Some airlines are charging credit and debit card fees that are inflated by as much as 4,900%, new research from Which? has found. Despite it only costing airlines around 20p to take payment on a debit card, some companies charge as much as £5 per person per leg to take payment on a debit or credit card.
For those airlines that charge per person per flight, families are paying even bigger fees to book their holidays. Which? has calculated that for a family of four to book flights costing £100 per person return, the charges passed on by the airline would be:
- Ryanair and Aer Arann- £40 for both debit and credit card payments
- Manx2 – £36 for debit card payments and £39.60 for credit card payments
- Flybe – £36 for debit card and £40 for credit card payments
- FlyThomascook – £20 for both debit and credit card payments
- Air Southwest – £8 for debit card and £32 for credit card payments
In response to these excessive charges, Which? has announced plans to launch a super-complaint against the surcharges that many companies impose when customers pay with a debit or credit card. The super-complaint kicks off the consumer champion’s new campaign against “rip-off charges”, and consumers can support the campaign at www.which.co.uk/ripoff.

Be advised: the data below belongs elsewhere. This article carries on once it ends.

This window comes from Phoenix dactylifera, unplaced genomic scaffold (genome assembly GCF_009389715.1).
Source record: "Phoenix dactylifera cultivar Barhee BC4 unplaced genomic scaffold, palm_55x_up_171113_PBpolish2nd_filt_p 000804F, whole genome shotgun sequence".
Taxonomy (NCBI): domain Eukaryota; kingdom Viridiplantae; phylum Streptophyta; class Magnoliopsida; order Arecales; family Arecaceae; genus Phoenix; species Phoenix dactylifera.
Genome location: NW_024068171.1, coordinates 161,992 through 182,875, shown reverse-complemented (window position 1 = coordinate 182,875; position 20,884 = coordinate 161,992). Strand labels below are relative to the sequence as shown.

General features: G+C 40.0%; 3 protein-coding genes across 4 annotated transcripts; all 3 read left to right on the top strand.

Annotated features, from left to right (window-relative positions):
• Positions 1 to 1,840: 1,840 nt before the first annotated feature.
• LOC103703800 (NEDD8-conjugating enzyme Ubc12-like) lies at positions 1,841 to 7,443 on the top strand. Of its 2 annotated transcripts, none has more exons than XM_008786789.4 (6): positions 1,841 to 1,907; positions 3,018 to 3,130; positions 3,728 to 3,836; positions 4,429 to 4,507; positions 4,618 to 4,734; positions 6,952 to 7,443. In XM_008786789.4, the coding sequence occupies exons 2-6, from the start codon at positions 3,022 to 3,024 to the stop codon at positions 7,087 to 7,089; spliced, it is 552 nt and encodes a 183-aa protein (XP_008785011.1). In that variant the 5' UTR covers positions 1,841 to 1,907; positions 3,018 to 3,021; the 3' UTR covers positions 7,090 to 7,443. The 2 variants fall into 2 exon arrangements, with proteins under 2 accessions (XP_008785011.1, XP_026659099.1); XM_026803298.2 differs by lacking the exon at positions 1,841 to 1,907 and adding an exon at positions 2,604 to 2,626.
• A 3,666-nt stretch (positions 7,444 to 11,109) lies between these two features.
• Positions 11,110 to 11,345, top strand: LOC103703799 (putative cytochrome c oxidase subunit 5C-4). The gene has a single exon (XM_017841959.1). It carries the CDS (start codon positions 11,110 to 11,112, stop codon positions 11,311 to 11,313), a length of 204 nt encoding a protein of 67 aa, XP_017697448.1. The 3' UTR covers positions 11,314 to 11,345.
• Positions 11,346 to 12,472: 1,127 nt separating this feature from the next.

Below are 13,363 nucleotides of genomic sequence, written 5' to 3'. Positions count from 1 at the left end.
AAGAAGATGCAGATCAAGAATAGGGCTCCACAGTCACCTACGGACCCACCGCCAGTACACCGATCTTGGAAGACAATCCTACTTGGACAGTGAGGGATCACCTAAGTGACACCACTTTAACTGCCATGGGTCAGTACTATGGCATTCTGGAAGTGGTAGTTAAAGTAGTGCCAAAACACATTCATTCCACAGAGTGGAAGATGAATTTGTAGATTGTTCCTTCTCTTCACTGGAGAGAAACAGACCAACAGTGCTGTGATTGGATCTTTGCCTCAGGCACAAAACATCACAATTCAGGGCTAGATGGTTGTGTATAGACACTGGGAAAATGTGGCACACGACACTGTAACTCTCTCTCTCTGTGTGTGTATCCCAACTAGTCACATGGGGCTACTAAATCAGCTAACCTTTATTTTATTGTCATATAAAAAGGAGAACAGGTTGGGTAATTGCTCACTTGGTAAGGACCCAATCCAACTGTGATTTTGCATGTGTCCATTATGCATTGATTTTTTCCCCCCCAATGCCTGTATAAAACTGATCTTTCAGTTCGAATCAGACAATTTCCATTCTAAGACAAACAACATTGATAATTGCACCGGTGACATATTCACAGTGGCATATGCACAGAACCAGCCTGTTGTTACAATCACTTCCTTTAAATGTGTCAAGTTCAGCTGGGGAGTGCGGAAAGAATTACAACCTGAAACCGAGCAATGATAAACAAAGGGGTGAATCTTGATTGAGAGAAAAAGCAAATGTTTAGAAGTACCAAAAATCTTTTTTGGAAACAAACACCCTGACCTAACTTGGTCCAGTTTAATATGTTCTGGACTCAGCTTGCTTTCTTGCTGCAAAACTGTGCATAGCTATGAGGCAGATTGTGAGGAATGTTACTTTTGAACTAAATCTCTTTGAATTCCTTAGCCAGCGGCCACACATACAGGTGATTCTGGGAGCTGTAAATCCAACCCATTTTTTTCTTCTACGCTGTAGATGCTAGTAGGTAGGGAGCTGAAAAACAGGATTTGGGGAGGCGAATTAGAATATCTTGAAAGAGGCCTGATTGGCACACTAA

- What are your views on these extra surcharges? What’s the most you’ve ever paid to use your card for a flight booking? Have your say now on Which? Conversation.
- Retailers to tell consumers upfront if they have surcharges and how much they are – this needs to be in plain language in their advertising and promotions
- Fair charges – the costs to the consumer should be the same as the cost to the retailer – this shouldn’t be a hidden way of making money
- For debit cards, as the cost to the retailer is so small, we think it’s more reasonable for the retailer to absorb the cost and not pass it on to their customers
Which? chief executive, Peter Vicary-Smith, said: ‘We think card fees are a complete rip-off. Why should families pay more than the airlines are being charged?
‘Booking holidays is already an expensive activity for many families, and card fees are an unwelcome extra. Airlines shouldn’t be using card processing costs as an excuse for boosting their profits.’
Read more about the Which? credit and debit card charges campaign
For more information about what we’re doing to reform the market and the action you can take, read our card surcharges campaign page.
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